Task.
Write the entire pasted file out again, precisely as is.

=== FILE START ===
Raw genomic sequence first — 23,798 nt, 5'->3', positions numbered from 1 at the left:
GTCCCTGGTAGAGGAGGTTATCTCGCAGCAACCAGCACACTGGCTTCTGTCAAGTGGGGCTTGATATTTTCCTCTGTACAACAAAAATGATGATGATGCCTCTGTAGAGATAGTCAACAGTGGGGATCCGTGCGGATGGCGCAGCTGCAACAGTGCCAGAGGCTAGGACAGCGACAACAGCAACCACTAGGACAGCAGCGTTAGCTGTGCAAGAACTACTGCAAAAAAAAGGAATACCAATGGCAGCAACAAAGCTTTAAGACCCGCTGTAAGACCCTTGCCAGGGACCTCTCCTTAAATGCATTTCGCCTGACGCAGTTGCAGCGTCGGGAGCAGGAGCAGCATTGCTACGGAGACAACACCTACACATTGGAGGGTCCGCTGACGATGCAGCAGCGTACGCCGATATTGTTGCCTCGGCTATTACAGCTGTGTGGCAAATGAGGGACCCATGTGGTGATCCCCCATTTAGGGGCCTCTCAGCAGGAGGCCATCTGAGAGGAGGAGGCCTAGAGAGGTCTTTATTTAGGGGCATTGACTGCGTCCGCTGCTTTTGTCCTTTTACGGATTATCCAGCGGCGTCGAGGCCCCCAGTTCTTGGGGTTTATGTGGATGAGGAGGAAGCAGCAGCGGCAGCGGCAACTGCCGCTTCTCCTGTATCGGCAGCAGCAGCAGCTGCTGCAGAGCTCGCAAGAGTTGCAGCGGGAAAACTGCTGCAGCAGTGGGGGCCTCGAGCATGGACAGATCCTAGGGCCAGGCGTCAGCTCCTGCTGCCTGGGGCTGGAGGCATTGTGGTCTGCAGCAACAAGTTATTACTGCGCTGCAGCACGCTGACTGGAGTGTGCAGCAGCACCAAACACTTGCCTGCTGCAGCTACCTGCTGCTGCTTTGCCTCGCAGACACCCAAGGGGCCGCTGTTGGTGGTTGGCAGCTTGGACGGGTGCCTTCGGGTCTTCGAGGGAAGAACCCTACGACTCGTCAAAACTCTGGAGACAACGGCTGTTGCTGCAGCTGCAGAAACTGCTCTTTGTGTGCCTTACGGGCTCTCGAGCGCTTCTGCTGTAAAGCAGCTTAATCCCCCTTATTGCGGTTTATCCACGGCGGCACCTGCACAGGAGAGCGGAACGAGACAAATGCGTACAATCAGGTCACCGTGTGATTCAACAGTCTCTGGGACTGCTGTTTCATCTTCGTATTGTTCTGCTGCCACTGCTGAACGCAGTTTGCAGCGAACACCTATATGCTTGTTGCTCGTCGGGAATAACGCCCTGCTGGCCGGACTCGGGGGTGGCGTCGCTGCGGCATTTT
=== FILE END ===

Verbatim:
Raw genomic sequence first — 23,798 nt, 5'->3', positions numbered from 1 at the left:
GTCCCTGGTAGAGGAGGTTATCTCGCAGCAACCAGCACACTGGCTTCTGTCAAGTGGGGCTTGATATTTTCCTCTGTACAACAAAAATGATGATGATGCCTCTGTAGAGATAGTCAACAGTGGGGATCCGTGCGGATGGCGCAGCTGCAACAGTGCCAGAGGCTAGGACAGCGACAACAGCAACCACTAGGACAGCAGCGTTAGCTGTGCAAGAACTACTGCAAAAAAAAGGAATACCAATGGCAGCAACAAAGCTTTAAGACCCGCTGTAAGACCCTTGCCAGGGACCTCTCCTTAAATGCATTTCGCCTGACGCAGTTGCAGCGTCGGGAGCAGGAGCAGCATTGCTACGGAGACAACACCTACACATTGGAGGGTCCGCTGACGATGCAGCAGCGTACGCCGATATTGTTGCCTCGGCTATTACAGCTGTGTGGCAAATGAGGGACCCATGTGGTGATCCCCCATTTAGGGGCCTCTCAGCAGGAGGCCATCTGAGAGGAGGAGGCCTAGAGAGGTCTTTATTTAGGGGCATTGACTGCGTCCGCTGCTTTTGTCCTTTTACGGATTATCCAGCGGCGTCGAGGCCCCCAGTTCTTGGGGTTTATGTGGATGAGGAGGAAGCAGCAGCGGCAGCGGCAACTGCCGCTTCTCCTGTATCGGCAGCAGCAGCAGCTGCTGCAGAGCTCGCAAGAGTTGCAGCGGGAAAACTGCTGCAGCAGTGGGGGCCTCGAGCATGGACAGATCCTAGGGCCAGGCGTCAGCTCCTGCTGCCTGGGGCTGGAGGCATTGTGGTCTGCAGCAACAAGTTATTACTGCGCTGCAGCACGCTGACTGGAGTGTGCAGCAGCACCAAACACTTGCCTGCTGCAGCTACCTGCTGCTGCTTTGCCTCGCAGACACCCAAGGGGCCGCTGTTGGTGGTTGGCAGCTTGGACGGGTGCCTTCGGGTCTTCGAGGGAAGAACCCTACGACTCGTCAAAACTCTGGAGACAACGGCTGTTGCTGCAGCTGCAGAAACTGCTCTTTGTGTGCCTTACGGGCTCTCGAGCGCTTCTGCTGTAAAGCAGCTTAATCCCCCTTATTGCGGTTTATCCACGGCGGCACCTGCACAGGAGAGCGGAACGAGACAAATGCGTACAATCAGGTCACCGTGTGATTCAACAGTCTCTGGGACTGCTGTTTCATCTTCGTATTGTTCTGCTGCCACTGCTGAACGCAGTTTGCAGCGAACACCTATATGCTTGTTGCTCGTCGGGAATAACGCCCTGCTGGCCGGACTCGGGGGTGGCGTCGCTGCGGCATTTT